This is the time that the famous Gift Sets were released. Several of these had television program or movie affiliation such as “Strategic Air Command”, “Air Power”, “Let’s Take A Trip”, “Victory at Sea” and “Navy Log Guided Missile Fleet”. Other gift sets include “Admiral’s Fleet”, “US Navel Academy”, “Merchant Fleet”, “Dawn Patrol”, “Supersonic Marines”, “Sky Squadron”, “Century Series” and others. The ones listed are two-piece hard-boxes; other exist with sleeves such as “Jet Airliners”.
Revell understood the art of marketing. Cutting a steel mold for a model is time consuming and very expensive. It is easily the single greatest production expense. To get the most life from a mold, Revell chose to create series names displayed around new box art. This way products remained fresh visually to the consumer without increased tooling costs. This does not mean the Revell did not constantly introduce new molds; they did. They simply desired to extend the useful mold life. Revell also issued many kits not as included of a series. Unlike Aurora and Monogram, Revell was only marginally profitable regardless of the fact that they were the largest US model producers.
The end of the “S” series saw the end of the “Globe” clear stand. Many kits did not come with any stand at all. The new marketing series were introduced in 1960 with the bagged “Air Cadet”. This was quickly followed by “Picture Plane” Series. In 1961, three series were launched, again with the old molds: “Famous Artist”, “Famous Aircraft” and “Airpower”. Famous Artist series featured artwork from renowned painters. “Famous Aircraft” was the same artwork with the artist’s names removed. Many if not all of these kits contained a collector’s stamp of the kit purchased and two larger trading stamps of the same or other kits.
The “Air Power” series retained some box art and changed others. The “Whip Fly” kits appeared at this time. Kits came with a hole in the wing and a nose weight to adjust the CG. The airplane could be “flown”, similar to a control line model with no engine. 1962 saw the “Academy” series, followed by the “Jet Command” and “Warbirds” in 1964. “Pacific Raiders” came in 1965 for the B-24J, B-25 and B-29. In 1967 the “Three In Ones” debut, with each 1/72 kit containing three aircraft. In 1967 “Jet Commando” and “Air Commando” were launched, followed by “Strategic Air Power” and “Jet Horizon” in 1969. Series in the 1970s include “Fighting Deuces”, “Mini (1/144)”, “Show-Off Model” (U-boat U-47, 747 and L-1011 w/interiors), “Collectors Choice (3 decal options)”, “WW2 Battle Scenes”, and “Air Show Scenes”. In the late 1970s Revell slowly began discontinued the “H” prefix and went to four digit kit numbers and no price extensions.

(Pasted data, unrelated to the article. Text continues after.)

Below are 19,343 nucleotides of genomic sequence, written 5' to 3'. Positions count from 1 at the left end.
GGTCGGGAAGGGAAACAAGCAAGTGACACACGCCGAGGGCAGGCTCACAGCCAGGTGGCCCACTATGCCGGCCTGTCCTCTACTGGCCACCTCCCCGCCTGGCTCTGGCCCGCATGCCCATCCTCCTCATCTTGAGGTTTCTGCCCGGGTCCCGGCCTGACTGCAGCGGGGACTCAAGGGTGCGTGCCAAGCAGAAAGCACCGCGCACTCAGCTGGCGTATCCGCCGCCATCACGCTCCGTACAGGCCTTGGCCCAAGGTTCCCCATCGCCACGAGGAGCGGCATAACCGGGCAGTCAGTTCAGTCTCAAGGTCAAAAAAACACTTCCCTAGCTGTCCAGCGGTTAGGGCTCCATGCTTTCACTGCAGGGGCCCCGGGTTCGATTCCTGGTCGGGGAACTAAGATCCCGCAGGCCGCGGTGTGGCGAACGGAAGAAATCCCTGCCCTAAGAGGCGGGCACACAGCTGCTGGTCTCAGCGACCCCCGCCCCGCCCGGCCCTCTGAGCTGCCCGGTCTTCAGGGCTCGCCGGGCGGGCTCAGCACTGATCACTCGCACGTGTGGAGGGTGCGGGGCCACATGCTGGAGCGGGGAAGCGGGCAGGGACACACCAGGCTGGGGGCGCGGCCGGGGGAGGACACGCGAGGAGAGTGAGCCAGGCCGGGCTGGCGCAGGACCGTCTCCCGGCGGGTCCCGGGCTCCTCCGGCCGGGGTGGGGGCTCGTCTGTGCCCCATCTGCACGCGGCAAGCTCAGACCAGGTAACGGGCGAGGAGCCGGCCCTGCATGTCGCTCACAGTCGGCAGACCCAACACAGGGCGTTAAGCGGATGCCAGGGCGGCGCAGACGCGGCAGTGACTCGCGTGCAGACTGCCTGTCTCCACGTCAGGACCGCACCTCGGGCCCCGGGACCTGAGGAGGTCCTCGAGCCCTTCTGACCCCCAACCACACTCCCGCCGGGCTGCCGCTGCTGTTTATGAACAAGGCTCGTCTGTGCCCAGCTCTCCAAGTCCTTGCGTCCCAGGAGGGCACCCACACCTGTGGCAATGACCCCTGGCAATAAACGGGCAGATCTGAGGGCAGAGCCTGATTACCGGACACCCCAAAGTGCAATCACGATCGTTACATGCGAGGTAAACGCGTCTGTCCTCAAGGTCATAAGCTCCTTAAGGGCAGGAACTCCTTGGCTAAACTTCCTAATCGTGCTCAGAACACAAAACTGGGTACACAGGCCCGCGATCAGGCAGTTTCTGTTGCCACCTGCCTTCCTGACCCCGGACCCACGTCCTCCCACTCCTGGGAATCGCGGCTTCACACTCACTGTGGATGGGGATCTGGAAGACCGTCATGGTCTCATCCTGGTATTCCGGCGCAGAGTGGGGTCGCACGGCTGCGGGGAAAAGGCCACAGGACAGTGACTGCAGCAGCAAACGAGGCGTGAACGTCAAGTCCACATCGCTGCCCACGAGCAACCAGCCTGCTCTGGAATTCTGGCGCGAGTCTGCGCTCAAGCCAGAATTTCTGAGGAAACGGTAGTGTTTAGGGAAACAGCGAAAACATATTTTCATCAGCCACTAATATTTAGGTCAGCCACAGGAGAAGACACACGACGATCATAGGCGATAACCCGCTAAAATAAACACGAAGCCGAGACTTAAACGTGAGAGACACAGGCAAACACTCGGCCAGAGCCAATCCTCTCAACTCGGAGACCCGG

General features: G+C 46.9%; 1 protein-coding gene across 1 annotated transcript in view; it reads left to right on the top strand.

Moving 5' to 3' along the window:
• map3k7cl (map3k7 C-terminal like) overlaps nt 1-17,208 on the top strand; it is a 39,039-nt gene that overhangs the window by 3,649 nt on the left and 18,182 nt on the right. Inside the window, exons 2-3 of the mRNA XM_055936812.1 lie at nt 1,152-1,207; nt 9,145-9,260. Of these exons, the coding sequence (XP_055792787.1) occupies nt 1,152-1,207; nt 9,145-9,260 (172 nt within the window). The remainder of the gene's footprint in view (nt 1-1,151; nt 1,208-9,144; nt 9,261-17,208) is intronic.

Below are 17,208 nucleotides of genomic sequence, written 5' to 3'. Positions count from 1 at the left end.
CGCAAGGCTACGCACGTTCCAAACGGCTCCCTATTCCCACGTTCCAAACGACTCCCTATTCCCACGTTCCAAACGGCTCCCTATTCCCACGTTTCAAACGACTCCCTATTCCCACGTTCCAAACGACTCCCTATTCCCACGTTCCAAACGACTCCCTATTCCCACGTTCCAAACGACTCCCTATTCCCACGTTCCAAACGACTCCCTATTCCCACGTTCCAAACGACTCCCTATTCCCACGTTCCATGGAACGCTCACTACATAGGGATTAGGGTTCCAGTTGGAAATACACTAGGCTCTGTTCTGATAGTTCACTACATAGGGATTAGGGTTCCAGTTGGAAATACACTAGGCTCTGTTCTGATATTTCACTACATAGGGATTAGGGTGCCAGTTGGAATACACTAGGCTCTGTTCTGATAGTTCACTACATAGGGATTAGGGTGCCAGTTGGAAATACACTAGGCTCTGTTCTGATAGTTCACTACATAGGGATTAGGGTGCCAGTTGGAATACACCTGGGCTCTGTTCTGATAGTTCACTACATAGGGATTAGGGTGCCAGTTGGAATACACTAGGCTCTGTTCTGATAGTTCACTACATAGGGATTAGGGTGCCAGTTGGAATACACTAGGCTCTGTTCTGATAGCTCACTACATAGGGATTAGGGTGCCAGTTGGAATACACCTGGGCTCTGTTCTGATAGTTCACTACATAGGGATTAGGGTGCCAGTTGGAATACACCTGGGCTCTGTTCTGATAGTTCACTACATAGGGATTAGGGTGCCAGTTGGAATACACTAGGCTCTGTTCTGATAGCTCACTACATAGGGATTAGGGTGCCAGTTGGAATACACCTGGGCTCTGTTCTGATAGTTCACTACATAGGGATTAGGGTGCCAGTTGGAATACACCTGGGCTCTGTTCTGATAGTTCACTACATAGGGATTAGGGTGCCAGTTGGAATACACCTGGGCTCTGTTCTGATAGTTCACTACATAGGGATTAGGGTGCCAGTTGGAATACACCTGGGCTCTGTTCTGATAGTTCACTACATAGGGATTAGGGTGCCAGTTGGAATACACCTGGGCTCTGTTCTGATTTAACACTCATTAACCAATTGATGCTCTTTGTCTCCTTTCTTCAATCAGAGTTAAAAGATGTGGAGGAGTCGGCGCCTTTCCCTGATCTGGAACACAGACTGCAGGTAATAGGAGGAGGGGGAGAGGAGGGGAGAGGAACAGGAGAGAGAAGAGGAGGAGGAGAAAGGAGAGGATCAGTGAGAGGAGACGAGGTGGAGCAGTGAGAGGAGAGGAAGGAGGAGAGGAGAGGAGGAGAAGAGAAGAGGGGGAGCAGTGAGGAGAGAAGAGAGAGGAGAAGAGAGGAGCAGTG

In the 1980s and 90s Revell released the “WWI Aces”, “Squadron 144″, the famous “History Makers” I and II which was a welcome re-release of many rare Renwal molds such as the Visible Aircraft Engine, Mace Missile and Nike Ajax SAM. These were followed by “Smithsonian Museum Collection”, “Premium Import”, “Chuck Yeager Super Fighters”, “Micro Fighters”, “The Hunt for Red October”, “Flight of the Intruder” and “Selected Subjects Program” original box art series.
In 1986 Odyssey Partners purchased Revell. Monogram was purchased by Odyssey at the same time and mold swapping occurred. Monogram and Revell were still marketed under their respective names, but all production for both companies was done at Monogram’s Morton Grove, IL plant. Hallmark cards purchased both plastic kit lines in 1994. In 1991 Odyssey purchased the Matchbox tooling from Lesney and ex-Matchbox kits were released under both the Revell and Monogram names. The Matchbox name was not used. In 1996 Maquire and Partners bought the Revell and Monogram lines and within a year combined the names to make Revell/Monogram. This naming continued till 1999 when they were again divided. Alpha International purchased the entire line in 2001 and continues to produce the kits under two names. It is expected that mold swapping will continue.